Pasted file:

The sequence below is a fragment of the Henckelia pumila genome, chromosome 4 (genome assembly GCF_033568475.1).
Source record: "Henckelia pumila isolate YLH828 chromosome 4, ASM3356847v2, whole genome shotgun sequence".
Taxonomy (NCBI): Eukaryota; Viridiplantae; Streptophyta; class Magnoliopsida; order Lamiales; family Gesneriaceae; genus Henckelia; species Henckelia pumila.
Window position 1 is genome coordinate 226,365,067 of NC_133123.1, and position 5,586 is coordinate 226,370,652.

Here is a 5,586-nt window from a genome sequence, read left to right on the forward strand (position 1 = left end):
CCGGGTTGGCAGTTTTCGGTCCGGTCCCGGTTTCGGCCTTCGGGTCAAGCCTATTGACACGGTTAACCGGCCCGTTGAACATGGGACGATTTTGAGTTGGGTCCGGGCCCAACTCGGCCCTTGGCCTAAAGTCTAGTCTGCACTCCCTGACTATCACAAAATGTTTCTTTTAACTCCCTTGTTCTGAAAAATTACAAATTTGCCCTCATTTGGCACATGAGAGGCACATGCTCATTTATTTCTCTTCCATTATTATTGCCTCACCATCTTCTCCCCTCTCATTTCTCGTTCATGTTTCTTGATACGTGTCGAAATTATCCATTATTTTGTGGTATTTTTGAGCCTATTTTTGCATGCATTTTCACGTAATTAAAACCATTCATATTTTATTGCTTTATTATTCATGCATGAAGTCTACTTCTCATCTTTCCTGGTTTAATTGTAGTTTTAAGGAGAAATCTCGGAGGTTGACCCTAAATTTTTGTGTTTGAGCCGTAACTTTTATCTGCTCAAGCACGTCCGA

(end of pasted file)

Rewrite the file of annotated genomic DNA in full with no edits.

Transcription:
The sequence below is a fragment of the Henckelia pumila genome, chromosome 4 (genome assembly GCF_033568475.1).
Source record: "Henckelia pumila isolate YLH828 chromosome 4, ASM3356847v2, whole genome shotgun sequence".
Taxonomy (NCBI): Eukaryota; Viridiplantae; Streptophyta; class Magnoliopsida; order Lamiales; family Gesneriaceae; genus Henckelia; species Henckelia pumila.
Window position 1 is genome coordinate 226,365,067 of NC_133123.1, and position 5,586 is coordinate 226,370,652.

Here is a 5,586-nt window from a genome sequence, read left to right on the forward strand (position 1 = left end):
CCGGGTTGGCAGTTTTCGGTCCGGTCCCGGTTTCGGCCTTCGGGTCAAGCCTATTGACACGGTTAACCGGCCCGTTGAACATGGGACGATTTTGAGTTGGGTCCGGGCCCAACTCGGCCCTTGGCCTAAAGTCTAGTCTGCACTCCCTGACTATCACAAAATGTTTCTTTTAACTCCCTTGTTCTGAAAAATTACAAATTTGCCCTCATTTGGCACATGAGAGGCACATGCTCATTTATTTCTCTTCCATTATTATTGCCTCACCATCTTCTCCCCTCTCATTTCTCGTTCATGTTTCTTGATACGTGTCGAAATTATCCATTATTTTGTGGTATTTTTGAGCCTATTTTTGCATGCATTTTCACGTAATTAAAACCATTCATATTTTATTGCTTTATTATTCATGCATGAAGTCTACTTCTCATCTTTCCTGGTTTAATTGTAGTTTTAAGGAGAAATCTCGGAGGTTGACCCTAAATTTTTGTGTTTGAGCCGTAACTTTTATCTGCTCAAGCACGTCCGA